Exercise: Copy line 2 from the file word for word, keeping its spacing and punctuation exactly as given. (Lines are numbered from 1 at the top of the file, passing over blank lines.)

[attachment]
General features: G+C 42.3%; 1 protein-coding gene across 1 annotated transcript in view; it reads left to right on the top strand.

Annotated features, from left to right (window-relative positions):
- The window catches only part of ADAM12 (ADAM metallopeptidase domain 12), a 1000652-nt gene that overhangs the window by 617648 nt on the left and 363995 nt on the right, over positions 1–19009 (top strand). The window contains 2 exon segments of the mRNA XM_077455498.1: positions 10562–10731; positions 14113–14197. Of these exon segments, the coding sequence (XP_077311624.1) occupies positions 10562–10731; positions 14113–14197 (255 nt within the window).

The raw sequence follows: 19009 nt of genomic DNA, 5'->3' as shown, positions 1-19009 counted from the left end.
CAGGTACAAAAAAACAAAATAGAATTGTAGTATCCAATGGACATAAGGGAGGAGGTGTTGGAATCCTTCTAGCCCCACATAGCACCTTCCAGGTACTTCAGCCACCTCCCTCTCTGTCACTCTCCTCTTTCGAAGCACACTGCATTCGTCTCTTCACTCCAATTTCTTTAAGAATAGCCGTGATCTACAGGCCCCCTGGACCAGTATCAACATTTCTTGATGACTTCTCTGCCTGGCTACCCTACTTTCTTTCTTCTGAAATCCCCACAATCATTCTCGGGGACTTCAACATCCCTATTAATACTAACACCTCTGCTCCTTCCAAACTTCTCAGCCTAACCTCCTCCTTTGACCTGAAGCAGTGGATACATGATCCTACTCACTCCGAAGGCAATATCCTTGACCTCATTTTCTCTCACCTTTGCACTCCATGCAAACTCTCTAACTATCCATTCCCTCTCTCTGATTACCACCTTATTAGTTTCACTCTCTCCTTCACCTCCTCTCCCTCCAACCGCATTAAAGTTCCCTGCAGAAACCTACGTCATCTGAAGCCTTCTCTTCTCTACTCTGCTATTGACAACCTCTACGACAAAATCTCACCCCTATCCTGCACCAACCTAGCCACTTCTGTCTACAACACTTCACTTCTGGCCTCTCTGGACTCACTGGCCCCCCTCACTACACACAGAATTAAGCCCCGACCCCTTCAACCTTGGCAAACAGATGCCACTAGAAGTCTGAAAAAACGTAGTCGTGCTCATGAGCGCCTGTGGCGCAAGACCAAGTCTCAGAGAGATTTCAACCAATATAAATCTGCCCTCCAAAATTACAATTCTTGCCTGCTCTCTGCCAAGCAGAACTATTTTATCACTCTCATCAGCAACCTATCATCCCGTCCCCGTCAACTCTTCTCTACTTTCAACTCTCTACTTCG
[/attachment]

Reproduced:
Annotated features, from left to right (window-relative positions):